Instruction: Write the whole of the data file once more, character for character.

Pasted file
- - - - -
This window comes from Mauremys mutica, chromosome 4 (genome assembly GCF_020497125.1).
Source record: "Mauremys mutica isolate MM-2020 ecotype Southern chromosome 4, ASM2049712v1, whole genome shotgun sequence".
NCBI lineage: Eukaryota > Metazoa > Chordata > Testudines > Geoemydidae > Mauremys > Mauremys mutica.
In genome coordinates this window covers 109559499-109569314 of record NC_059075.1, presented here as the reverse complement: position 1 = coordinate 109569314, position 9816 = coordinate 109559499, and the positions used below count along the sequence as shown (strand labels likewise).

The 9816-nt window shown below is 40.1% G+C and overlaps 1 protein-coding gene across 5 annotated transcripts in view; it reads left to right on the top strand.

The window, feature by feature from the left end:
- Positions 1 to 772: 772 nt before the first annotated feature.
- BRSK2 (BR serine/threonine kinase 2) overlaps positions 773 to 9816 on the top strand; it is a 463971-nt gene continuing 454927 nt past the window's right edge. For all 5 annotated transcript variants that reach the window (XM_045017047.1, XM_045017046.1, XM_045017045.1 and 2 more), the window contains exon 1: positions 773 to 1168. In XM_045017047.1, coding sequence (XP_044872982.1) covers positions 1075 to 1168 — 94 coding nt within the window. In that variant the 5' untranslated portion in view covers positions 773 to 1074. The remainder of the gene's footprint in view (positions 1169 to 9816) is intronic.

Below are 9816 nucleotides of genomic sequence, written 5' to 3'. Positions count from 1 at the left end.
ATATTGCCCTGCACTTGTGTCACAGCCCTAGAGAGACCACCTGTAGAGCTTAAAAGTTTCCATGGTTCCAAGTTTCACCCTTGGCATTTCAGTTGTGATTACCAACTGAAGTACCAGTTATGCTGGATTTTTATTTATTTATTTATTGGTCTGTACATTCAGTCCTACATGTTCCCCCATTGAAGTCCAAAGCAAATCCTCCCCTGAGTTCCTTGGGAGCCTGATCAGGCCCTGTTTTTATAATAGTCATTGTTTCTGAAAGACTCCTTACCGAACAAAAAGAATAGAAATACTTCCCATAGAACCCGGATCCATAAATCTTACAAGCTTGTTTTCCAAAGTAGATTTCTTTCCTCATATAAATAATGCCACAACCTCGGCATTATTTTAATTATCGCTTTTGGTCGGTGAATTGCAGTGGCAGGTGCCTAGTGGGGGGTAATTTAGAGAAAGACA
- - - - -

This window comes from Mauremys mutica, chromosome 4 (genome assembly GCF_020497125.1).
Source record: "Mauremys mutica isolate MM-2020 ecotype Southern chromosome 4, ASM2049712v1, whole genome shotgun sequence".
NCBI lineage: Eukaryota > Metazoa > Chordata > Testudines > Geoemydidae > Mauremys > Mauremys mutica.
In genome coordinates this window covers 109559499-109569314 of record NC_059075.1, presented here as the reverse complement: position 1 = coordinate 109569314, position 9816 = coordinate 109559499, and the positions used below count along the sequence as shown (strand labels likewise).

The 9816-nt window shown below is 40.1% G+C and overlaps 1 protein-coding gene across 5 annotated transcripts in view; it reads left to right on the top strand.

The window, feature by feature from the left end:
- Positions 1 to 772: 772 nt before the first annotated feature.
- BRSK2 (BR serine/threonine kinase 2) overlaps positions 773 to 9816 on the top strand; it is a 463971-nt gene continuing 454927 nt past the window's right edge. For all 5 annotated transcript variants that reach the window (XM_045017047.1, XM_045017046.1, XM_045017045.1 and 2 more), the window contains exon 1: positions 773 to 1168. In XM_045017047.1, coding sequence (XP_044872982.1) covers positions 1075 to 1168 — 94 coding nt within the window. In that variant the 5' untranslated portion in view covers positions 773 to 1074. The remainder of the gene's footprint in view (positions 1169 to 9816) is intronic.

Below are 9816 nucleotides of genomic sequence, written 5' to 3'. Positions count from 1 at the left end.
ATATTGCCCTGCACTTGTGTCACAGCCCTAGAGAGACCACCTGTAGAGCTTAAAAGTTTCCATGGTTCCAAGTTTCACCCTTGGCATTTCAGTTGTGATTACCAACTGAAGTACCAGTTATGCTGGATTTTTATTTATTTATTTATTGGTCTGTACATTCAGTCCTACATGTTCCCCCATTGAAGTCCAAAGCAAATCCTCCCCTGAGTTCCTTGGGAGCCTGATCAGGCCCTGTTTTTATAATAGTCATTGTTTCTGAAAGACTCCTTACCGAACAAAAAGAATAGAAATACTTCCCATAGAACCCGGATCCATAAATCTTACAAGCTTGTTTTCCAAAGTAGATTTCTTTCCTCATATAAATAATGCCACAACCTCGGCATTATTTTAATTATCGCTTTTGGTCGGTGAATTGCAGTGGCAGGTGCCTAGTGGGGGGTAATTTAGAGAAAGACA